> By Tony Ahern
For the first time in my life, I can't get a free up of coffee.
I'd like to congratulations my brother Mike on selling Ahern's Grocery & Deli, which has been in the family since my dad opened it in 1968. It was a good time for Mike to sell the business, leaving your county commissioner and all-around good guy plenty of time to embark on a second career.
But it's a bittersweet goodbye. The memories of that place are thick. The store was another home for me and my family, one shared with the town we loved.
I started off as a elementary school kid making 25 cents an hour -- plus all the fudge cycles and Pepsi I could consume. I was overpaid. I recall being a little older, maybe 11 or 12, and fighting the hand truck full of Olympia and Blitz from the back coolers to the front coolers, praying the stack wouldn't tip on the way. Too often, a kamikaze half-case would fall off the hand truck and break, spewing foam and beer all over. Always, always some one would be there to witness it, to smirk or make fun, say something like "there goes your dad's profit."
Of course there were the bottles, mountains of bottles and cans to sort. I'm pretty certain I sorted enough beverage containers to fill the Rose Garden. People didn't just bring in their deposit containers. Along with the sacks of cans and bottles came dirty diapers; ants, spiders and other insects right out of the jungles of South America; and occasionally the sacks of cans had that unmistakable, unavoidable aroma of vomit. I wouldn't classify myself as a terrorist, but to this day I can hardly walk by those automatic counting machines at the supermarkets without the urge to vandalize them.
Before the store was remodeled in the early 1980s, we used to have a TV by the milk cooler. On Monday nights in the fall, for some reason, putting out the milk would take substantially more time than usual. I was a high school senior watching that little TV on a Monday night in December when Howard Cosell broke the news that John Lennon had been shot.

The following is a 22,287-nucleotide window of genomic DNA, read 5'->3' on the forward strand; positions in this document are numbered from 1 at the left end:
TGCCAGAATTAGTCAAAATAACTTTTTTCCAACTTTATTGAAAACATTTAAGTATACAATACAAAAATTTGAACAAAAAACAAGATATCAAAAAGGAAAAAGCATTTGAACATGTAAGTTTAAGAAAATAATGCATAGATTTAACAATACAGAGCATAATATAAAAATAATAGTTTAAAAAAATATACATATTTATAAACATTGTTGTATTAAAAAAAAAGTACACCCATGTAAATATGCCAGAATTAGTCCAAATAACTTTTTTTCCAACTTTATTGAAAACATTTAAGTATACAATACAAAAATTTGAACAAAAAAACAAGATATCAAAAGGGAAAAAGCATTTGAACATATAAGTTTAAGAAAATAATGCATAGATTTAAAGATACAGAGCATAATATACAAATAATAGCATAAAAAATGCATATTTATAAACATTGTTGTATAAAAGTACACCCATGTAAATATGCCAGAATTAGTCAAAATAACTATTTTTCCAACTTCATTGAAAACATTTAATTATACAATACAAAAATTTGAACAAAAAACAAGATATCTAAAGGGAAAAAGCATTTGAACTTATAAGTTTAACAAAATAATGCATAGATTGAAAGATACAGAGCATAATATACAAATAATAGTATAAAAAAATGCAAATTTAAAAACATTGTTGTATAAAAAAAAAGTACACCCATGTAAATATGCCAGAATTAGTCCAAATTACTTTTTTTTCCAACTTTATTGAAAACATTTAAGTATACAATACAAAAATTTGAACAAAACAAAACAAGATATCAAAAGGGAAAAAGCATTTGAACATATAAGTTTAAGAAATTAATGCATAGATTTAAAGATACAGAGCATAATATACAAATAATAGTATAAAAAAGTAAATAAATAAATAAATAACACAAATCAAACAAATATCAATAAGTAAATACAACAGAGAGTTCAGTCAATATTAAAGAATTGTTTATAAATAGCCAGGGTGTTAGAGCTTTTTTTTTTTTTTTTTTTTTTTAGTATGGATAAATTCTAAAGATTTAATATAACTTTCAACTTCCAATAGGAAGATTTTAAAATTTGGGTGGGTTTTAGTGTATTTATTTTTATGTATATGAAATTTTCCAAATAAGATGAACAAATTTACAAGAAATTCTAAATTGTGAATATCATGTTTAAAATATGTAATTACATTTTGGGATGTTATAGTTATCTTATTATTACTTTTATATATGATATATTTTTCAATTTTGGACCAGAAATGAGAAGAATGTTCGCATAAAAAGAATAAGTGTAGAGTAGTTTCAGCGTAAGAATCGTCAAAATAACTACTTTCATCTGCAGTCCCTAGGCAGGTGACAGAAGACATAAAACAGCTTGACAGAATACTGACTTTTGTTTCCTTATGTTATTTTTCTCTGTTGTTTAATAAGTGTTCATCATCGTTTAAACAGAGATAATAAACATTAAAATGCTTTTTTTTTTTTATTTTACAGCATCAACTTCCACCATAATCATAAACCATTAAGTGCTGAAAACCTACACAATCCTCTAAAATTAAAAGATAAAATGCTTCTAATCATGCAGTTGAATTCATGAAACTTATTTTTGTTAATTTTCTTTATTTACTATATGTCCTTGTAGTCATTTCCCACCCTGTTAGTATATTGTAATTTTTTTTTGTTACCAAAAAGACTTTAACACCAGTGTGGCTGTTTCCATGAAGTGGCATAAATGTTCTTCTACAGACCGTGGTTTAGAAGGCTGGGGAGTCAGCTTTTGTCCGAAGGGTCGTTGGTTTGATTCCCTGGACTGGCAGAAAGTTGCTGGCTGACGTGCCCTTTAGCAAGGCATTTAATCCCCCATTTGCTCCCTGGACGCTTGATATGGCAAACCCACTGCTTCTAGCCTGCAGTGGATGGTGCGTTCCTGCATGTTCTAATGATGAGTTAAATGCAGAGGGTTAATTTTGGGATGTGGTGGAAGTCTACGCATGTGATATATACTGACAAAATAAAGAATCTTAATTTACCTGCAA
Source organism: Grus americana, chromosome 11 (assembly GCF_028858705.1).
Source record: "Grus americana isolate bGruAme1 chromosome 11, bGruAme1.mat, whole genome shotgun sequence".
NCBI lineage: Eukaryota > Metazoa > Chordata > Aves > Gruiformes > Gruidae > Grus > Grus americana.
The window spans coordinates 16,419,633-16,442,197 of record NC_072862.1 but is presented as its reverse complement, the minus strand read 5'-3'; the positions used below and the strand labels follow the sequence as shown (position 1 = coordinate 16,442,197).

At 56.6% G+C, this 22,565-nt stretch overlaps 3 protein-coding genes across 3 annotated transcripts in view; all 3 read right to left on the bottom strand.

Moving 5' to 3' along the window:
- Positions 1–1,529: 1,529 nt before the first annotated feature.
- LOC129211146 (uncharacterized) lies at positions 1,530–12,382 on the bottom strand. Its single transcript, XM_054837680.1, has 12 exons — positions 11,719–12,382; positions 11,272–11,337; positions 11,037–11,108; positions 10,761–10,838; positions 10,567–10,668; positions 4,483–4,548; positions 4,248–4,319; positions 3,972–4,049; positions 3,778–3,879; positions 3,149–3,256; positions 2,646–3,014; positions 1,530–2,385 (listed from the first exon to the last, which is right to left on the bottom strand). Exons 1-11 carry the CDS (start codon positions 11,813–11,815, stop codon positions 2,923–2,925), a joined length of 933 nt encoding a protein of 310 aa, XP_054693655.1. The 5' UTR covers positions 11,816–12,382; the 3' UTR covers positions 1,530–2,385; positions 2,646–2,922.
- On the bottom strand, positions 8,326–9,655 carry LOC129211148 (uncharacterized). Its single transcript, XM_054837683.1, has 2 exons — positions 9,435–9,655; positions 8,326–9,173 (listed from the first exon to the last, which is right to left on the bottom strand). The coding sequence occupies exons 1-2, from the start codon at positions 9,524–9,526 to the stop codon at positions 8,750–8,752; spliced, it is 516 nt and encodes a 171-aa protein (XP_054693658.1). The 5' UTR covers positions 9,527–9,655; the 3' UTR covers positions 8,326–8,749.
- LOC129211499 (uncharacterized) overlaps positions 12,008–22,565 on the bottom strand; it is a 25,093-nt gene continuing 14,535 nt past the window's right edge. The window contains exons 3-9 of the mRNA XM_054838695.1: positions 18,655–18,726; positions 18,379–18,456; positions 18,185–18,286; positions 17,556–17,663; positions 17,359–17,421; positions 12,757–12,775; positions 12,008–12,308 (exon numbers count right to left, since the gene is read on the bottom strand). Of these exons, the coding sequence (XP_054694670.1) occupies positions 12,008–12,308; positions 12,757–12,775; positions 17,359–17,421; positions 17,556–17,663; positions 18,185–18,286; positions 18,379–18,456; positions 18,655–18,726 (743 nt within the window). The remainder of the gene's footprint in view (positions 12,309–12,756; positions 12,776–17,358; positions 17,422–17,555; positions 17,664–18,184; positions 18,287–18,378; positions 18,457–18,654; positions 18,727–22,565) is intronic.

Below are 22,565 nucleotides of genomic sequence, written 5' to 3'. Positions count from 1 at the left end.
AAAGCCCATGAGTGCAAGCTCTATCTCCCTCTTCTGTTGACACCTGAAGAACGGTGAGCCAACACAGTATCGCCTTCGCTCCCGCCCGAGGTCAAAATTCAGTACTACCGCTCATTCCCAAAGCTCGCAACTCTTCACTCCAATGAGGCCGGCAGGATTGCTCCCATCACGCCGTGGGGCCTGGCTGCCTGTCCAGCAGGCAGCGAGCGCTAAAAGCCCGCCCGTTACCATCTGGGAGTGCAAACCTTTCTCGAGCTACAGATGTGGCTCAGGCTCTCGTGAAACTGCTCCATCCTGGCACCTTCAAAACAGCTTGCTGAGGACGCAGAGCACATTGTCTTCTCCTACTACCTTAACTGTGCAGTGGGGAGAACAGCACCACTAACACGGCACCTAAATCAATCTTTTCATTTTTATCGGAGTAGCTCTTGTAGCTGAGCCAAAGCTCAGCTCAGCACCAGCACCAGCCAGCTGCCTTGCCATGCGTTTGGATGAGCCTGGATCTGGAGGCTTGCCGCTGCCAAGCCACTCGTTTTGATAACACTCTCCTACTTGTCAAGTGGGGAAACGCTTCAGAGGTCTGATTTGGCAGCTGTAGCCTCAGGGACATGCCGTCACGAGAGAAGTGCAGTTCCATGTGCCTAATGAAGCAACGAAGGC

For my brothers and sisters, our high school days were spent going to school, going to practice, then going to work five days a week. I can't say it kept us out of trouble, and I can't really define what it gave us -- but I can sense it. I know it there, and I'm grateful. Those youthful hours spent working, contributing to the success of a family business, created a gift of equal parts pride and work ethic.
Mike was born to run that store. When the store opened in '68, the Pioneer ran what I thought was a classic photo: my dad and mom (who many don't know worked behind the scenes as a bookkeeper while being mom to eight kids) behind the counter -- with an 11-year-old Mike, wearing an apron, eager to help. As a teenager, Mike ran that store when my parents were away. Can you imagine trusting your business to your teenage son? When he graduated from college, he came back to help run it before my parents retired, then he bought it from them. My folks worked long hours building a strong foundation for the store, had the courage to remodel it into a modern convenience store and add the deli; then Mike made it into the multidimensional convenience store it became.
The rest of us kids (mainly Dan and I) always debated who the second-best worker was. Truth be known, my sister Jo Anne was the second-best worker. End of debate.
This Thanksgiving, I'll think about the store that has been such a big part of my family's life. I thank my mom and dad for having the bravery to open the first convenience store in Madras, and the Madras and Warm Springs communities for supporting the market for 33 years.
We'll miss it.